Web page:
By 19:00 (GMT) on Sunday, 11 October 2020, the first round of Turkish Cyprus’ presidential elections concluded with the expected results. Right-winger Ersin Tatar, of the National Union Party (UBP), was in the pole position with 32.34% of the vote, followed by incumbent leftist Mustafa Akinci (29.80%), and the centre-left Republican Turkish Party’s (CTP) Tufan Erhurman (21.71%). Centre-right People’s Party leader Kudret Ozersay came in fourth with 5.74% of the vote, a significant decline from the 21.25% he garnered in 2015. Erhan Arikli of the far-right Rebirth Party (YDP) received 5.41% of the vote, whereas Serdar Denktas recorded a mere 4.17% …


Radio EastMed’s Editor-in-Chief Ertan Karpazli rounds up all the latest news and developments from the Eastern Mediterranean for the month of September 2020.

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Protest held in support of Armenia in Cyprus (Twitter).

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PODCAST: Regional war brews between Turkey and Russia

While tensions simmer in Syria’s Idlib province, fighting between Armenia and Azerbaijan in Nagorno-Karabakh could put Turkey and Russia on a path to war.

PODCAST: Cyprus becomes the black sheep of the EU

Cyprus may have proved its point to the EU by holding sanctions on Belarus hostage, but at the risk of leaving itself isolated within the bloc.

PODCAST: The dawn of a new Muslim Brotherhood in Egypt

Young sympathisers of the Muslim Brotherhood seek more practical solutions to everyday problems like unemployment, not more outdated revolutionary rhetoric. …


Cyprus may have proved its point to the EU by holding sanctions on Belarus hostage, but at the risk of leaving itself isolated within the bloc.

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Cyprus’ president Nicos Anastasiades, left, and Greece’s prime minister Kyriakos Mitsotakis arrive for the EU summit in Brussels (AFP).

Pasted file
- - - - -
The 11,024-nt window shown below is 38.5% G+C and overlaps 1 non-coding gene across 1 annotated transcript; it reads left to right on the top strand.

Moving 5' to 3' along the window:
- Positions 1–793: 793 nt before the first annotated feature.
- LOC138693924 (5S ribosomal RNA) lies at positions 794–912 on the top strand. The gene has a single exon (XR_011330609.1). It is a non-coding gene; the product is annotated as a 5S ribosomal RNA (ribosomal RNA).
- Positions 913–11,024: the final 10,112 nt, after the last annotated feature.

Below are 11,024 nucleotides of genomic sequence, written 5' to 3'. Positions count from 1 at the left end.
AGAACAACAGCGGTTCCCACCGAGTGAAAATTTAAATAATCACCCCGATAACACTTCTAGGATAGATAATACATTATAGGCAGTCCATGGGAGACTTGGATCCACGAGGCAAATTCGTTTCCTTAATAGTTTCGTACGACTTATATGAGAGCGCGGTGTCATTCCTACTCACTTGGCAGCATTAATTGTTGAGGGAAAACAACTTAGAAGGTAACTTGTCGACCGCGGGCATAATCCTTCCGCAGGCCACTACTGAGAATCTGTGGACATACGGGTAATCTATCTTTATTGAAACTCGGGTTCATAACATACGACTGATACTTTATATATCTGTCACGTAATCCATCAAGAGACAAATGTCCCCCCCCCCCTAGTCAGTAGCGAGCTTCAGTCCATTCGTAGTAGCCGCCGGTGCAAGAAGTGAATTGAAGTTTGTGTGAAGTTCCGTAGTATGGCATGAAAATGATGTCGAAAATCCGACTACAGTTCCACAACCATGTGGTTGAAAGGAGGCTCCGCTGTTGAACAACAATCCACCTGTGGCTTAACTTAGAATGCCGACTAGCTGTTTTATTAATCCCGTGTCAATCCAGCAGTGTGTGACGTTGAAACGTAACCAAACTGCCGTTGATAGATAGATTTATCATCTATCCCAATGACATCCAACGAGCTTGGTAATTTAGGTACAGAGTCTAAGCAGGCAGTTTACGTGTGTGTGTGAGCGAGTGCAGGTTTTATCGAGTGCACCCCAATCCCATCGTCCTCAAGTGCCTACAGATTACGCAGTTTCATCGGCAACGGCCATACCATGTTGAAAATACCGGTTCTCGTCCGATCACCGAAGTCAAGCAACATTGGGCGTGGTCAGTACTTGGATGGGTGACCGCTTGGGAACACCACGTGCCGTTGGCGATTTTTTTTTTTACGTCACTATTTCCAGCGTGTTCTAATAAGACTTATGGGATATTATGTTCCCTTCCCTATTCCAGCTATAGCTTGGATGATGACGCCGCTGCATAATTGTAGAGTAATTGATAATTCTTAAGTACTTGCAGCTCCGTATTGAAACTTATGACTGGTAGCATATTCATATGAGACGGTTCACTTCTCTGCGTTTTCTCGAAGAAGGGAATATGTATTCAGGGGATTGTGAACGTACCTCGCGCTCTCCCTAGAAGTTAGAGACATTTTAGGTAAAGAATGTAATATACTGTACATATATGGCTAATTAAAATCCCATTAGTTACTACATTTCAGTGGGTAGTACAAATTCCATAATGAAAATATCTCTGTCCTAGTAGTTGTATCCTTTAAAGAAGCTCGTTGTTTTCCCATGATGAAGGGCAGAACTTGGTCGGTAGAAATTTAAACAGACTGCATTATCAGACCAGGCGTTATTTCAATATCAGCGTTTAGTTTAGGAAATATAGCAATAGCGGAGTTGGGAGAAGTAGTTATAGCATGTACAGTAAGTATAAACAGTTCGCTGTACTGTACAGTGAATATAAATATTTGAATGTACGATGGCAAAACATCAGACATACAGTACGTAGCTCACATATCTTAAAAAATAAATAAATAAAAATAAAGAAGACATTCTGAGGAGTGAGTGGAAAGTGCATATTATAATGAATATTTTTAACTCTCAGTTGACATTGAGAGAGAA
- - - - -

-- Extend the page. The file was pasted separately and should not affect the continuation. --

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The Republic of Cyprus may be tiny in size, but it certainly punches above its weight. The island’s internationally-recognised Greek Cypriot government proved that in September by almost taking the European Union’s foreign policy hostage. The bloc needed all 27 member states to approve economic sanctions on Belarus, but Nicosia refused to give its approval until EU leaders could promise to implement similar sanctions on Turkey if it did not withdraw its seismic vessels from a disputed maritime area claimed by Cyprus.

Nicosia’s stance irked much criticism from its EU partners, a number of whom argued that sanctions on Belarus and Turkey were two separate issues that should be independent of each other. …


While tensions simmer in Syria’s Idlib province, fighting between Armenia and Azerbaijan in Nagorno-Karabakh could put Turkey and Russia on a path to war.

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An Armenian soldier fires an artillery piece during fighting with Azerbaijan’s forces in the breakaway region of Nagorno-Karabakh (AP).

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Turkey and Russia have had a hot-cold relationship in recent decades, with a long history of war going back to the late 18th century. Destiny has seemingly put the Turkish and Russian civilisations on a collision course, with the Turks and their allies having been the main obstacle standing between the Russians and their 300-year march towards the warm waters of the Mediterranean.